One thing that differentiates bowling from other sports is you don't have to be the fastest, strongest or most flexible to be successful. You can be who you are and find a way to develop a bowling game that works for you.

Still, like any sport, the more fit you are, the better you feel and the more balance you can maintain throughout your approach, the more success you're going to have.

Specifically, I want to talk about balance in the finish position. As a coach, I'll look at your ability to repeat the direction of your delivery, the position of your footwork (specifically, do your feet land in the same spot every time?) and whether or not you can maintain good balance at the foul line to support the momentum of throwing a shot.

Mastering these aspects of your game will help you develop consistency from shot to shot, but it's not as simple as just looking at your finish position. We also need to figure out how you got there, which is why it's important to analyze your stance and starting position.

Taking a close look at where you start and comparing it to where you finish helps us determine your level of consistency and repeatability and can help identify any areas that may need work.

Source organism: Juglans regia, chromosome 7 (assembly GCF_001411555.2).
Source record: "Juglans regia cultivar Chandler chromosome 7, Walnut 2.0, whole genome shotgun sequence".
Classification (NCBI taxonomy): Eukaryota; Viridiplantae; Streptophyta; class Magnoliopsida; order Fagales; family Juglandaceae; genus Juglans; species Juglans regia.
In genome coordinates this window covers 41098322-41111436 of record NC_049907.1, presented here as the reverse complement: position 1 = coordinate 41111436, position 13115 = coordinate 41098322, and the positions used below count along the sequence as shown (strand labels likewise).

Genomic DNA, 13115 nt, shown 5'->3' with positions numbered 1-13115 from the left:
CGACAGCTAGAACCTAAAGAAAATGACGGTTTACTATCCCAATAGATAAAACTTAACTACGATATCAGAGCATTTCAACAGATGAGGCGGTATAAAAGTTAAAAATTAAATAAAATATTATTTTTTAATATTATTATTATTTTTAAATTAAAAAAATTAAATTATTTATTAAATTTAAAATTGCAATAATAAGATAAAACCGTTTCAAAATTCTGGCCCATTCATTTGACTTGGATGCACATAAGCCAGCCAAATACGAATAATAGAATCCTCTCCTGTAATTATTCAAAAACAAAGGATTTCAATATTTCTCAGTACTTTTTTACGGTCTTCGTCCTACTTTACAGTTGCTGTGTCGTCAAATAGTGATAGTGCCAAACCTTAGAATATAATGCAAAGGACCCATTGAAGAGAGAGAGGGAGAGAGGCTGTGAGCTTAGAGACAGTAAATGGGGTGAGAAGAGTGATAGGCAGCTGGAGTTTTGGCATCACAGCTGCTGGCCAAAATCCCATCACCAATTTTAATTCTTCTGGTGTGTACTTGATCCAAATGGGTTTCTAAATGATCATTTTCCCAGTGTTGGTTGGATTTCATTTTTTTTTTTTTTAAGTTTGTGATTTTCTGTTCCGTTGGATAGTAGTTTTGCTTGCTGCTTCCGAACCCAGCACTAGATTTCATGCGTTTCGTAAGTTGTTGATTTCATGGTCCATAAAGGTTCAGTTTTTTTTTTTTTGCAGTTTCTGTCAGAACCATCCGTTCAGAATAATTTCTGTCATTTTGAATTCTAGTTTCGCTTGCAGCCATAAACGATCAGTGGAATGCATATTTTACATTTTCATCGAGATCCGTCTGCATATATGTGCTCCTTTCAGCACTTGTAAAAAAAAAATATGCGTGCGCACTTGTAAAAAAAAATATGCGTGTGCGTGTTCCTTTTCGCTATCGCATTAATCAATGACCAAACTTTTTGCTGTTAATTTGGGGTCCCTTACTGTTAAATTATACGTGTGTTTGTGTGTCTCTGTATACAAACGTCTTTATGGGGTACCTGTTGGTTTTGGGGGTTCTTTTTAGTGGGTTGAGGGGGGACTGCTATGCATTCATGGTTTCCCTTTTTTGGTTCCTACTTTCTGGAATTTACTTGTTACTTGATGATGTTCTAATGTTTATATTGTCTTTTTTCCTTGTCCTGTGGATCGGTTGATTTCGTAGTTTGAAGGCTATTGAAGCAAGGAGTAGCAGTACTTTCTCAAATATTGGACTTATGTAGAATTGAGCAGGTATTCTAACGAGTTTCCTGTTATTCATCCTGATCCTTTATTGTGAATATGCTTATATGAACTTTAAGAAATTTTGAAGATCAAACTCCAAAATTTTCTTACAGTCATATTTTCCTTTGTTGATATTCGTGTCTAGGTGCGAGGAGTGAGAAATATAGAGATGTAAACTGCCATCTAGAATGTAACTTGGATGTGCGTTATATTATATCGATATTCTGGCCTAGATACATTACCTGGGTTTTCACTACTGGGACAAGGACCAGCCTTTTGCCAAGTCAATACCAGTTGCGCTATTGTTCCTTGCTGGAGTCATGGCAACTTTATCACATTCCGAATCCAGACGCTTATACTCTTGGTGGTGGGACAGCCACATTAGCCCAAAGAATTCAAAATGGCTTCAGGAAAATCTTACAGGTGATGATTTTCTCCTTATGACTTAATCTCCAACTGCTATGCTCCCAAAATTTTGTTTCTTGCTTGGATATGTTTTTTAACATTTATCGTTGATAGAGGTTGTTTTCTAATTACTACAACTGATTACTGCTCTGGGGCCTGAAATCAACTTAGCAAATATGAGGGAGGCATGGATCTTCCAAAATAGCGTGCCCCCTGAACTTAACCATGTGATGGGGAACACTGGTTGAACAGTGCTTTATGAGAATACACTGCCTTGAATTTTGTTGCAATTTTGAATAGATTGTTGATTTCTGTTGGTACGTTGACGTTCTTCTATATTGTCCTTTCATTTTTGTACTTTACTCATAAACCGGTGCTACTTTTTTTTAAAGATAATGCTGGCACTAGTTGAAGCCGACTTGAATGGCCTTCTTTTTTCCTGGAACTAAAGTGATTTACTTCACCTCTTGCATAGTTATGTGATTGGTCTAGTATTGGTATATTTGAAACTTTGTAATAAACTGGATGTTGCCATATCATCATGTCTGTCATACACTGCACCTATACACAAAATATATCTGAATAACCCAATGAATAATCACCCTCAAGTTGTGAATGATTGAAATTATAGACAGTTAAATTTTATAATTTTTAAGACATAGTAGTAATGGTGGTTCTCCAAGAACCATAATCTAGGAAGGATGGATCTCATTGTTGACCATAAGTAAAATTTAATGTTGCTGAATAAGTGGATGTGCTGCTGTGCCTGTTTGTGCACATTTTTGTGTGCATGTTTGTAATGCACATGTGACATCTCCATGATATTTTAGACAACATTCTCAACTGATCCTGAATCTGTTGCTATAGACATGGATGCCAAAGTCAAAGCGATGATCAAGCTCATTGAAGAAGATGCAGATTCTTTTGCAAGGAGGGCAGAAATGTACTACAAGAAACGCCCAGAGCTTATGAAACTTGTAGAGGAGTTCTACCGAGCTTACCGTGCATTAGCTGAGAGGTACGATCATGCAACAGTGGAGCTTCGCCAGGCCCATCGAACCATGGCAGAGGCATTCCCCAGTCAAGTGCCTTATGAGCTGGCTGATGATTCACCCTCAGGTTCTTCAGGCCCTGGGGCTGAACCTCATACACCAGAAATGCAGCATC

As we further analyze the athlete, we want to collect data. How fast do you throw the ball? What's your rev rate? How accurate are you?

We can use computer-tracking systems like Specto to collect data of the ball going down the lane as well as video tools to assess every aspect of the physical game. The more data we collect, the better we can analyze what's happening with your game not only before the foul line, but even after you release the ball.

From a coaching perspective, we always want to help our students get better as fast as possible, but we have to recognize everyone is unique and people learn in different ways. Some people learn visually, some prefer hands-on experience and others need to hear the information and then go apply it. By understanding our students, we can coach more effectively to make them better faster.

Analyzing the athlete is one of the most important steps involved in coaching, both for the player and the coach. When we truly understand our athletes, we're able to more effectively coach so our students can do exactly what they want: get better faster.

BowlTV The Coach - Stephen Padilla